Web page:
Intelligent news from Mozambique

Zitamar Daily Briefing, 30 January 2018


Welcome to Zitamar’s daily Mozambique briefing for 30 January, 2018.

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Today’s headlines:

Analysts say Nampula second round must go ahead (O País, @Verdade)
Nampula will have at least three mayoral elections this year after the first, which took place last week, failed to produce an outright majority for any of the candidates. The prospect of a second round in March, just before the process of registering voters starts in preparation for nationwide municipal elections in October, has led electoral observation organisation CEDE to suggest that the current interim administration should be left in place for now, and the second round cancelled. Speaking to O País, three respected commentators – Jose Jaime Macuane, Ericino de Salema, and Adriano Nuvunga (the head of CIP) all say the electoral law must be respected – and that therefore the second round must go ahead.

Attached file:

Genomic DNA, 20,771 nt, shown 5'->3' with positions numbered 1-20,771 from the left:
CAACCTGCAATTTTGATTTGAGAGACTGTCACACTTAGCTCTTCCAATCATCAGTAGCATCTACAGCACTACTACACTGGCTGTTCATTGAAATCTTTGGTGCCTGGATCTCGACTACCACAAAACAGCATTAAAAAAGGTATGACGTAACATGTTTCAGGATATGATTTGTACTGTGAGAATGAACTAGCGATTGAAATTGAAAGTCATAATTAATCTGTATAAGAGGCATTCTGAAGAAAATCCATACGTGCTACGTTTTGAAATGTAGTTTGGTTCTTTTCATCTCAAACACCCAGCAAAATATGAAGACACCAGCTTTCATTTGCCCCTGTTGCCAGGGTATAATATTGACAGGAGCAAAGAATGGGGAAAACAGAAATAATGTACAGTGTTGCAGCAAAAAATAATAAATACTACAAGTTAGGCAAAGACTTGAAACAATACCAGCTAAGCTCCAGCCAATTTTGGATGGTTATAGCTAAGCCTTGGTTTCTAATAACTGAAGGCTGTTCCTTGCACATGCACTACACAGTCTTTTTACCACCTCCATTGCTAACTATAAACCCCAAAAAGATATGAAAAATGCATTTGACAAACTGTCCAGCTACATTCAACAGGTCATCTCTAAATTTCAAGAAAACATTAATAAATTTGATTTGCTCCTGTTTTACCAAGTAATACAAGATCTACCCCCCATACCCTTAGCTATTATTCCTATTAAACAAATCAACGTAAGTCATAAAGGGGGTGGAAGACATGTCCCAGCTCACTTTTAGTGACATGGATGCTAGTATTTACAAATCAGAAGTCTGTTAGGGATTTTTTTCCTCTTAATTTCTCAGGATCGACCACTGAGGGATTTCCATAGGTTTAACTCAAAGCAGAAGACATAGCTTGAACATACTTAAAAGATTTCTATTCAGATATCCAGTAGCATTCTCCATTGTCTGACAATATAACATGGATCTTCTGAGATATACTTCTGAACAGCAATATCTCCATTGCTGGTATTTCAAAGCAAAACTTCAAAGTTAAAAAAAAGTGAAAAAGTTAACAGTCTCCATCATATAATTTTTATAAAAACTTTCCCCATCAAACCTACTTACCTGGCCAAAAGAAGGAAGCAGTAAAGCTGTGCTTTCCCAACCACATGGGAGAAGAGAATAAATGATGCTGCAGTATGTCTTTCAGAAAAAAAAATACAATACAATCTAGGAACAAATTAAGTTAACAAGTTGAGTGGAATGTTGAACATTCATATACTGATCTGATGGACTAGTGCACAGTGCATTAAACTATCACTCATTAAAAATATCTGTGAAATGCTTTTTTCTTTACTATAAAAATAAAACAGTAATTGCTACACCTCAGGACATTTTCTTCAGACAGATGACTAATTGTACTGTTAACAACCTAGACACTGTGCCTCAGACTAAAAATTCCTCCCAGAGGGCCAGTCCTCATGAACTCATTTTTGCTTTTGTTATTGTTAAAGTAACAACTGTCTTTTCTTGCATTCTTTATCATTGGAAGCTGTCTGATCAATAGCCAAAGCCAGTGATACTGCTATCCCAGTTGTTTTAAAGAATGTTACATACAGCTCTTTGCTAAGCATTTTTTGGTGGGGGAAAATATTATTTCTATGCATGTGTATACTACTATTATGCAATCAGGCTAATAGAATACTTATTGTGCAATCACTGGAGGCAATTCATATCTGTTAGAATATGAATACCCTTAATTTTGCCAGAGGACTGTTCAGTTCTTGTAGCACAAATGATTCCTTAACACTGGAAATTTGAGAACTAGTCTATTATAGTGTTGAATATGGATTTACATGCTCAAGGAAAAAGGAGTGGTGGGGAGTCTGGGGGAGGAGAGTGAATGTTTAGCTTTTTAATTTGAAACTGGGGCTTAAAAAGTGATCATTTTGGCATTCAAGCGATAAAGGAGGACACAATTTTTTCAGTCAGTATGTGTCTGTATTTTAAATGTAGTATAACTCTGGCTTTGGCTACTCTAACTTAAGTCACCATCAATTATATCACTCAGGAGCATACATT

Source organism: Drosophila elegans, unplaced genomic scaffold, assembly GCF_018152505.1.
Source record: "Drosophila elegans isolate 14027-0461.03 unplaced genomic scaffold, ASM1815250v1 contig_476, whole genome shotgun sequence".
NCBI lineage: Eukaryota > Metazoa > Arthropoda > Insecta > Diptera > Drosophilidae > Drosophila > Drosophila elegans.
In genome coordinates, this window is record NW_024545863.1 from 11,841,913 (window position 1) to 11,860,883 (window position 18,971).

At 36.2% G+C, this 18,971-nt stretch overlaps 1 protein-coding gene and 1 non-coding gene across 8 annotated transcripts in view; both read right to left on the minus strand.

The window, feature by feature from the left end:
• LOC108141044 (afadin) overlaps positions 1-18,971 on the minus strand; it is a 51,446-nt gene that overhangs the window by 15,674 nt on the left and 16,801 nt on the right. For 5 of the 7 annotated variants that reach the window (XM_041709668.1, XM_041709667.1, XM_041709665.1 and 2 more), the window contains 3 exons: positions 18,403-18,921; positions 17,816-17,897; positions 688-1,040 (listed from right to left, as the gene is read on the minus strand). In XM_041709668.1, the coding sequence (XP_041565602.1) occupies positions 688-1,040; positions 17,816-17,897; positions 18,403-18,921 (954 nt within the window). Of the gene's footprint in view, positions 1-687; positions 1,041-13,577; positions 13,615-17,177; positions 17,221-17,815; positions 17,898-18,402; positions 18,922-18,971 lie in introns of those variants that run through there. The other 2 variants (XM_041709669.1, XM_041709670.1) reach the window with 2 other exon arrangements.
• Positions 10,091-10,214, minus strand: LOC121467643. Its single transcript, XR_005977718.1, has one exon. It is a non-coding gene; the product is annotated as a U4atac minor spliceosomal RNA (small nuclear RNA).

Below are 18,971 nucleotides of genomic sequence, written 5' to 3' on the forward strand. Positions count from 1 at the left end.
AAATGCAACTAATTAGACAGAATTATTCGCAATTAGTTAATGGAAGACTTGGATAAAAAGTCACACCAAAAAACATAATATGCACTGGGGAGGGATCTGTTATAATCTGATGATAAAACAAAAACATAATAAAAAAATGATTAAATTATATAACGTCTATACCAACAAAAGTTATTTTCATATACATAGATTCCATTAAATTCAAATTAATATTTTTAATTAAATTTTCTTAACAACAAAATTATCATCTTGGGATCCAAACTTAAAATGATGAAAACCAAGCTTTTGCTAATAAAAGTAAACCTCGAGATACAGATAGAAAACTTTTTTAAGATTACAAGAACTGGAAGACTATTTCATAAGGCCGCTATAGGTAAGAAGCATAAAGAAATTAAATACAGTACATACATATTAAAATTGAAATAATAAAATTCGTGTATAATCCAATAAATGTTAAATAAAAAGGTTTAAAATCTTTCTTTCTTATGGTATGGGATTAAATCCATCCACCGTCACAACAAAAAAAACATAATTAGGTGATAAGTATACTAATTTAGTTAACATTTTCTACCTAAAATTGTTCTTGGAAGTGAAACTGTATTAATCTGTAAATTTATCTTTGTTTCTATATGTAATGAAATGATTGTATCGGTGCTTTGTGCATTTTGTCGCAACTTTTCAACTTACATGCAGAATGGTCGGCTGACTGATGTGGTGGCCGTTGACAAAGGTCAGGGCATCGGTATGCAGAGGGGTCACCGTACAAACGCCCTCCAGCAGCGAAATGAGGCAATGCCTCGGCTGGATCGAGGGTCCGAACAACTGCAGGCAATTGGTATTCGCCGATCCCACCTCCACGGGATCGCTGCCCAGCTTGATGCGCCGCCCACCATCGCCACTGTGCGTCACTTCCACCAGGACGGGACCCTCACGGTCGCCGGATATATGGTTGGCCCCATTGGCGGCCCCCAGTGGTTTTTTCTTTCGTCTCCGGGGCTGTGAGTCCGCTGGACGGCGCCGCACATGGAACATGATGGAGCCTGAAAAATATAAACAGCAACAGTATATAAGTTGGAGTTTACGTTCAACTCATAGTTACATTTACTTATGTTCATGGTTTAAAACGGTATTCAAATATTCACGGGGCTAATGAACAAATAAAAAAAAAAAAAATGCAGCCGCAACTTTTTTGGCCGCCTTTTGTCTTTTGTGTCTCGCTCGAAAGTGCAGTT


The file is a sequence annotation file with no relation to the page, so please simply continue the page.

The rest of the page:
It could be a tiresome year for the 75% of Nampulenses who apparently aren’t interested in taking part in the democratic process – especially if October’s run-off also leads to a second round, making a total of four elections there this year.

Fall armyworm devastates corn fields in Tete (O País)
1,270 hectares of crops, belonging to around 3,500 farming families, have already been lost in Tete province according to the provincial director of agriculture, speaking on Monday.
The fall armyworm has hit the whole region hard, and we are starting to hear of spreading to southern Mozambique now too. A very worrying development after the droughts of the last two years.

Spanish hotel giant plans Mozambique debut (Correio da Manhã)
Spanish hotel group Meliá is thinking of entering the Mozambican market in April this year, after meeting with tourism ministry officials at the International Tourism Fair in Madrid earlier this month, according to Correio da Manhã. The company is planning a hotel of 174 rooms, but the article doesn’t say where in the country it would be built.
President Nyusi has highlighted tourism is one of the four pillars of economic development in Mozambique. However the ministry of tourism has taken few practical steps to help increase visitor numbers to the country. The change of law last year to allow visitors to buy multi-entry visas on the border would have been one improvement, but in practise the new rules have been haphazardly applied, with some foreign embassies still advising holiday makers to apply for visas in their home country to avoid being turned away on arrival.


  • Council of Ministers weekly meeting

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